When I first got married, my wife had ideas about teaching me to play tennis. Actually, that isn’t true. I had ideas about my wife teaching me to play tennis. It was a sport she enjoyed and something that we could do together. She was a little skeptical but willing. It was, of course, a disaster. The first problem was that I’d never been all that serious about the game. As I told her before we started, I played tennis like I didn’t play baseball; everything went over the fence. Initially, this wasn’t a problem as I was willing to run after all the errant balls and she was willing to stand around and watch me. But this eventually grew boring and she decided it would be useful to help me with my swing. So she stood by me, modeled the swing, and bounced the ball to me so I could hit it. I was very fast on the trigger, hoping to impress her, I suppose. I swung around quick and caught her hand with my racket. She cried out, I went to her and apologized, she shook it off after a moment and decided to try again. She started to bounce the ball and, sure I knew what I was doing, I swung again and immediately wacked her hand again. Afterwards, she wasn’t angry with me, but she has never stepped onto a tennis court with me again. [Read more…]
On April 28, the Supreme Court heard arguments in Obergefell v. Hodges, which challenged both the constitutionality of state bans on same-sex marriage and of states’ nonrecognition of same-sex marriages performed in other states.
By the end of June, the Justices will have decided and we’ll know the constitutional status of same-sex marriage bans in the United States. But that doesn’t mean all questions will be resolved; in fact, an exchange between Chief Justice Roberts, Justice Alito, and Solicitor General Verrilli piqued the interest of a lot of people, especially those invested in religious educational institutions. [Read more…]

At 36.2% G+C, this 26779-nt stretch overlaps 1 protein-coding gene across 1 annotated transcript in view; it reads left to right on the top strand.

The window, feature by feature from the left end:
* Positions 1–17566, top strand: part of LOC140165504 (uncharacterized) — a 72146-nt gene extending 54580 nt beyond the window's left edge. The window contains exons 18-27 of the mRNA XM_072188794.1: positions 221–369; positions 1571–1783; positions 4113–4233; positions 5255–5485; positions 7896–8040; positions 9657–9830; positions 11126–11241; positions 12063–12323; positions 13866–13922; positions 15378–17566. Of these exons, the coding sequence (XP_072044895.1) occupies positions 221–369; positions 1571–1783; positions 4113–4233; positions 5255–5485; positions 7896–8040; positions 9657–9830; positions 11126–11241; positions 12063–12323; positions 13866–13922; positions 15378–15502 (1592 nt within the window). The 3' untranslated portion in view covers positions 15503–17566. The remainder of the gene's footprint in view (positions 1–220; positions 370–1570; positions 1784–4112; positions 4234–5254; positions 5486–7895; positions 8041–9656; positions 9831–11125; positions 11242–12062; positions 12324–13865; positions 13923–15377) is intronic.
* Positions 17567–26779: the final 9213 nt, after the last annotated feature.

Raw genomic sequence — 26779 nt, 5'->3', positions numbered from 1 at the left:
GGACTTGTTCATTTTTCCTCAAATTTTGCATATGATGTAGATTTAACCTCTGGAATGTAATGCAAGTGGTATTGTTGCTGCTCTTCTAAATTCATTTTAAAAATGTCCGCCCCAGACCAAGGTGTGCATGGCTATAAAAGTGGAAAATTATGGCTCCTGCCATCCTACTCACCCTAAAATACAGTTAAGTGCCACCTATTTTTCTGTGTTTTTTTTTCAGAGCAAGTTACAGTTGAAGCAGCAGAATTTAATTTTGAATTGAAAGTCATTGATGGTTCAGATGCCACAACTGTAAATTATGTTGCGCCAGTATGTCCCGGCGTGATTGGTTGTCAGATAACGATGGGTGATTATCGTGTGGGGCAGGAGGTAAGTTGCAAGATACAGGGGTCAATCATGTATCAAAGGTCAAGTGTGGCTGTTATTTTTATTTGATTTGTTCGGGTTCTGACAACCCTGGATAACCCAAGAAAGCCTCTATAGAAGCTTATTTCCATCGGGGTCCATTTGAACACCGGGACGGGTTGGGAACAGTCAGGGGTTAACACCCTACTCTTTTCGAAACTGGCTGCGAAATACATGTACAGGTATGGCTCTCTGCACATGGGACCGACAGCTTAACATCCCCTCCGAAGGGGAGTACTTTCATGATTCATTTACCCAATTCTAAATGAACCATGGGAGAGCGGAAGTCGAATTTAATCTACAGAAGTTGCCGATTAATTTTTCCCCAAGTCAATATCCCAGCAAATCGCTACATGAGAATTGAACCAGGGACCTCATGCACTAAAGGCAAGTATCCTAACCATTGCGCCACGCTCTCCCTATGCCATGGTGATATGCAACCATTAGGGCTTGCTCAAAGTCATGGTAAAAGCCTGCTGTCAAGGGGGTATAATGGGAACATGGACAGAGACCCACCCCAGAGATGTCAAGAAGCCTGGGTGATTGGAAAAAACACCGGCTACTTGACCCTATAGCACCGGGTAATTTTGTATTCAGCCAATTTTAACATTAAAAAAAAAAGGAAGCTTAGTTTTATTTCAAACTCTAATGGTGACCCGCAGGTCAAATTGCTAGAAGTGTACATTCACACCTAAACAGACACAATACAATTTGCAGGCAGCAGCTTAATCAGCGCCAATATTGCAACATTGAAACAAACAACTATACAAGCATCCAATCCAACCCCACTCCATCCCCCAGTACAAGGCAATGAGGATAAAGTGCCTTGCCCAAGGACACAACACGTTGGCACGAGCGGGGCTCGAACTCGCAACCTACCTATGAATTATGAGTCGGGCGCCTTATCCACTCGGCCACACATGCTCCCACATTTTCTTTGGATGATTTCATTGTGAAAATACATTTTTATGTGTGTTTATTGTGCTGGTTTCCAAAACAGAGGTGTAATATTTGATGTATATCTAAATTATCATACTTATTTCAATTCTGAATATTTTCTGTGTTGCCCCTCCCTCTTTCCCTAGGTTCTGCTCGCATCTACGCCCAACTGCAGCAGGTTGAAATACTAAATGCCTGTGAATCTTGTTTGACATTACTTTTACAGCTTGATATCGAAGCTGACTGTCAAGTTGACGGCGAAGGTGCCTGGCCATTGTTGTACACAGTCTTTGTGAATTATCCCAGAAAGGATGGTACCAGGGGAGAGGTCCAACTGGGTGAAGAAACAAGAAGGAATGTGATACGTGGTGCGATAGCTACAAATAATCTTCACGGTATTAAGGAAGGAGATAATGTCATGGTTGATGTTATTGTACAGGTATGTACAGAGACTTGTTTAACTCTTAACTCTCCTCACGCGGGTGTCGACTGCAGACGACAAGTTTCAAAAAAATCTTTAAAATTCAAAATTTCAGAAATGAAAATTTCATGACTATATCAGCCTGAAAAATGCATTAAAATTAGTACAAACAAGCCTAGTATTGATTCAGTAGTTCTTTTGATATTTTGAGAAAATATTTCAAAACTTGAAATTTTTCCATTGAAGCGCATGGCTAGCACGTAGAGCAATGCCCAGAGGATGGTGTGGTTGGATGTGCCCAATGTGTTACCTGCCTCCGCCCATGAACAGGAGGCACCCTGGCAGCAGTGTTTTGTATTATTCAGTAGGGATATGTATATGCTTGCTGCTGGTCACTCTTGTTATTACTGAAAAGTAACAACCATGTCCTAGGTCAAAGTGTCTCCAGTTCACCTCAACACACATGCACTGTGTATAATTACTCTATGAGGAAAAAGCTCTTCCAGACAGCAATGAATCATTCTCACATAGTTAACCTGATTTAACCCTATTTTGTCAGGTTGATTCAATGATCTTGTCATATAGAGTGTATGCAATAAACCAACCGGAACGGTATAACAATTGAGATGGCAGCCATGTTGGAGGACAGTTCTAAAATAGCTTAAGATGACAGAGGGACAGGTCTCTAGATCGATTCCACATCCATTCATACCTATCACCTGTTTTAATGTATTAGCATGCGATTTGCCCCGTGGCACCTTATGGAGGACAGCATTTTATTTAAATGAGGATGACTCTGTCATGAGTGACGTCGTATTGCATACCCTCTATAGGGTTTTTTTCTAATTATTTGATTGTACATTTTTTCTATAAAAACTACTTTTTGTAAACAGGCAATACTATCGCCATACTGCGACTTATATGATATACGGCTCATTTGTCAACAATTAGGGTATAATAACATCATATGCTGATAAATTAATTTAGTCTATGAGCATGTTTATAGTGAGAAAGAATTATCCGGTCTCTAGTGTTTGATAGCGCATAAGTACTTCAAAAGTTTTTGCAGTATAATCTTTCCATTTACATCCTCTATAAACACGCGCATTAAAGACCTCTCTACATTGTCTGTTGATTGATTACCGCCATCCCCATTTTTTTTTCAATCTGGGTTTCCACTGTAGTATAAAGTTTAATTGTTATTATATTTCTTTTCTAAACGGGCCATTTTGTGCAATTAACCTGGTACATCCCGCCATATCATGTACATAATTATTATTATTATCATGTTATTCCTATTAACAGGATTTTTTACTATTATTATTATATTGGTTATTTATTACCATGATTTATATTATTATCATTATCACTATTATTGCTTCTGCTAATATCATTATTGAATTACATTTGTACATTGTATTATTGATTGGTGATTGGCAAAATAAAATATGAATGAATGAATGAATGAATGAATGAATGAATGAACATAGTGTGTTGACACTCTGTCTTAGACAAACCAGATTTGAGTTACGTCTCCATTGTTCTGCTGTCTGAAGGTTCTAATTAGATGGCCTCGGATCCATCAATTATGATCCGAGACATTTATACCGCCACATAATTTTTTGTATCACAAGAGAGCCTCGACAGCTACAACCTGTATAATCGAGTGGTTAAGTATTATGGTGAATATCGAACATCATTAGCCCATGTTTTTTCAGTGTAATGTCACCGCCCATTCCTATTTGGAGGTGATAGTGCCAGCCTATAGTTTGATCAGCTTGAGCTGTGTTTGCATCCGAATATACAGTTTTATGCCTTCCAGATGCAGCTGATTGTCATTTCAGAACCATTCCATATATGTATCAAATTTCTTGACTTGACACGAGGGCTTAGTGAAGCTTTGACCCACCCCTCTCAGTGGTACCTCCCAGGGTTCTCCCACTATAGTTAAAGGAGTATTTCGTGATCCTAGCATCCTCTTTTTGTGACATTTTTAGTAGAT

Although Julian of Norwich (c. 1342-c. 1417) was the greatest of the medieval English mystics, we know little of her life. At about age 30 she was cured of mortal illness through a vision she experienced while gazing at a cross brought by the priest who had come to administer last rites. By the 1390s she was a well-known anchorite (a person bound by vow to sacred confinement) at the Church of St. Julian in Norwich.
We know her primarily through her book of Showings, which makes her the first identifiable female author in English literature. This book exists in two forms: a shorter one recording what she called “the revelations of divine love” and a longer one that expands and meditates upon these experiences.
Although, as with many of our own spiritual experiences, Julian’s first vision seems to have come unbidden, she was exemplary in showing us what riches can come of meditating upon what the Lord has taught us. In this way she provokes us to love and good deeds, giving us confidence to enter (and re-enter) the sanctuaries of our own hearts. [Read more…]
Why should Mormons read (or even care about) a work of Anglican systematic theology about the Trinity, a doctrine in which we are prone to saying we do not believe? (But which we enjoy probing around here: see J. Stapley’s recent post, which links to several earlier Trinitarian BCC musings—get this—by three men, including me.)
Here’s why: some of the most urgent theological questions currently occupying Mormonism have to do with gender and the divine. Not only has the Ordain Women movement raised (once again) the issue of women’s ordination, but people are asking questions about Heavenly Mother (see the “Connecting to Heavenly Mother” series at FMH, or the Heavenly Mother category at the Exponent II blog), with some wondering whether she can be separated from earlier teachings about Adam-God and polygamy. A recent review of Terryl Givens’s Wrestling with the Angel drew attention to the ways that our theology (along with Givens’s account of it) struggles to make sense of gender or even to find a place for women. In sum, although many members of the Church (female and male) do seem satisfied with present teachings and practices around gender, a growing minority can’t help butting up uncomfortably against questions about how women fit into the economy of heaven. [Read more…]